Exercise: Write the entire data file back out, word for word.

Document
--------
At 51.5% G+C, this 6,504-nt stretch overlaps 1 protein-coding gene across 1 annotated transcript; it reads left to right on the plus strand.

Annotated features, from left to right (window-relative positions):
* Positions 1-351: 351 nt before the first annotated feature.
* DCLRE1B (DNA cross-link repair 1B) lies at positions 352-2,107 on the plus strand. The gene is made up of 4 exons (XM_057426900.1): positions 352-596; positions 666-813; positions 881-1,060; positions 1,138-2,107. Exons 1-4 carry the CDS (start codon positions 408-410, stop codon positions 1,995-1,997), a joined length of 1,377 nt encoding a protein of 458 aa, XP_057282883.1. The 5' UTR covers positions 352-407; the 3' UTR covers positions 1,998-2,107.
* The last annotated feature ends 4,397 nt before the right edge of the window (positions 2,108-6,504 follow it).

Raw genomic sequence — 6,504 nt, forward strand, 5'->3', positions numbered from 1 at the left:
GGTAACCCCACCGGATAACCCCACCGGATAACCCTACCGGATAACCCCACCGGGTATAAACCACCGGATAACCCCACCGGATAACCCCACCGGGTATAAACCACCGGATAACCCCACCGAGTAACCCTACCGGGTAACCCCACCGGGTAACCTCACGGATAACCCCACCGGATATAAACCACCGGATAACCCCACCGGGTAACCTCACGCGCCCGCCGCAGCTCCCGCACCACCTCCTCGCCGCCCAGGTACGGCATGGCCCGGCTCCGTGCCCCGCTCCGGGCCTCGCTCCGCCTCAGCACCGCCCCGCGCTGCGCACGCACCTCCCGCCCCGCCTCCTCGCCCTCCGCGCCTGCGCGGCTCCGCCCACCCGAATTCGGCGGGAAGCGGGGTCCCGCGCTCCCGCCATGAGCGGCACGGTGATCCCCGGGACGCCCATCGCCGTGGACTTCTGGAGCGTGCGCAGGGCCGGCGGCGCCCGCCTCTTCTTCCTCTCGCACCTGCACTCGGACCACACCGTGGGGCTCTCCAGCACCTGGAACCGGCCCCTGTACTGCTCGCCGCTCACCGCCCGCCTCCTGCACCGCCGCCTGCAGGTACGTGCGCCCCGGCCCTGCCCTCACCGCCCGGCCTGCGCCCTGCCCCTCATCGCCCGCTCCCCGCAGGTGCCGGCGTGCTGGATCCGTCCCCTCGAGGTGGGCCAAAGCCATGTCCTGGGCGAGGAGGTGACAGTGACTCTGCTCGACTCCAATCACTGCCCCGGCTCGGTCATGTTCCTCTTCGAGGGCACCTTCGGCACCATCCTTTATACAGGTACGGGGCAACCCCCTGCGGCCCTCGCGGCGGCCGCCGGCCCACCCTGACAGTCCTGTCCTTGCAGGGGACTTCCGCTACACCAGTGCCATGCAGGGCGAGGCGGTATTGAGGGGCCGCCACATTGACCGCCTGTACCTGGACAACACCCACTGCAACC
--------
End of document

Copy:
At 51.5% G+C, this 6,504-nt stretch overlaps 1 protein-coding gene across 1 annotated transcript; it reads left to right on the plus strand.

Annotated features, from left to right (window-relative positions):
* Positions 1-351: 351 nt before the first annotated feature.
* DCLRE1B (DNA cross-link repair 1B) lies at positions 352-2,107 on the plus strand. The gene is made up of 4 exons (XM_057426900.1): positions 352-596; positions 666-813; positions 881-1,060; positions 1,138-2,107. Exons 1-4 carry the CDS (start codon positions 408-410, stop codon positions 1,995-1,997), a joined length of 1,377 nt encoding a protein of 458 aa, XP_057282883.1. The 5' UTR covers positions 352-407; the 3' UTR covers positions 1,998-2,107.
* The last annotated feature ends 4,397 nt before the right edge of the window (positions 2,108-6,504 follow it).

Raw genomic sequence — 6,504 nt, forward strand, 5'->3', positions numbered from 1 at the left:
GGTAACCCCACCGGATAACCCCACCGGATAACCCTACCGGATAACCCCACCGGGTATAAACCACCGGATAACCCCACCGGATAACCCCACCGGGTATAAACCACCGGATAACCCCACCGAGTAACCCTACCGGGTAACCCCACCGGGTAACCTCACGGATAACCCCACCGGATATAAACCACCGGATAACCCCACCGGGTAACCTCACGCGCCCGCCGCAGCTCCCGCACCACCTCCTCGCCGCCCAGGTACGGCATGGCCCGGCTCCGTGCCCCGCTCCGGGCCTCGCTCCGCCTCAGCACCGCCCCGCGCTGCGCACGCACCTCCCGCCCCGCCTCCTCGCCCTCCGCGCCTGCGCGGCTCCGCCCACCCGAATTCGGCGGGAAGCGGGGTCCCGCGCTCCCGCCATGAGCGGCACGGTGATCCCCGGGACGCCCATCGCCGTGGACTTCTGGAGCGTGCGCAGGGCCGGCGGCGCCCGCCTCTTCTTCCTCTCGCACCTGCACTCGGACCACACCGTGGGGCTCTCCAGCACCTGGAACCGGCCCCTGTACTGCTCGCCGCTCACCGCCCGCCTCCTGCACCGCCGCCTGCAGGTACGTGCGCCCCGGCCCTGCCCTCACCGCCCGGCCTGCGCCCTGCCCCTCATCGCCCGCTCCCCGCAGGTGCCGGCGTGCTGGATCCGTCCCCTCGAGGTGGGCCAAAGCCATGTCCTGGGCGAGGAGGTGACAGTGACTCTGCTCGACTCCAATCACTGCCCCGGCTCGGTCATGTTCCTCTTCGAGGGCACCTTCGGCACCATCCTTTATACAGGTACGGGGCAACCCCCTGCGGCCCTCGCGGCGGCCGCCGGCCCACCCTGACAGTCCTGTCCTTGCAGGGGACTTCCGCTACACCAGTGCCATGCAGGGCGAGGCGGTATTGAGGGGCCGCCACATTGACCGCCTGTACCTGGACAACACCCACTGCAACC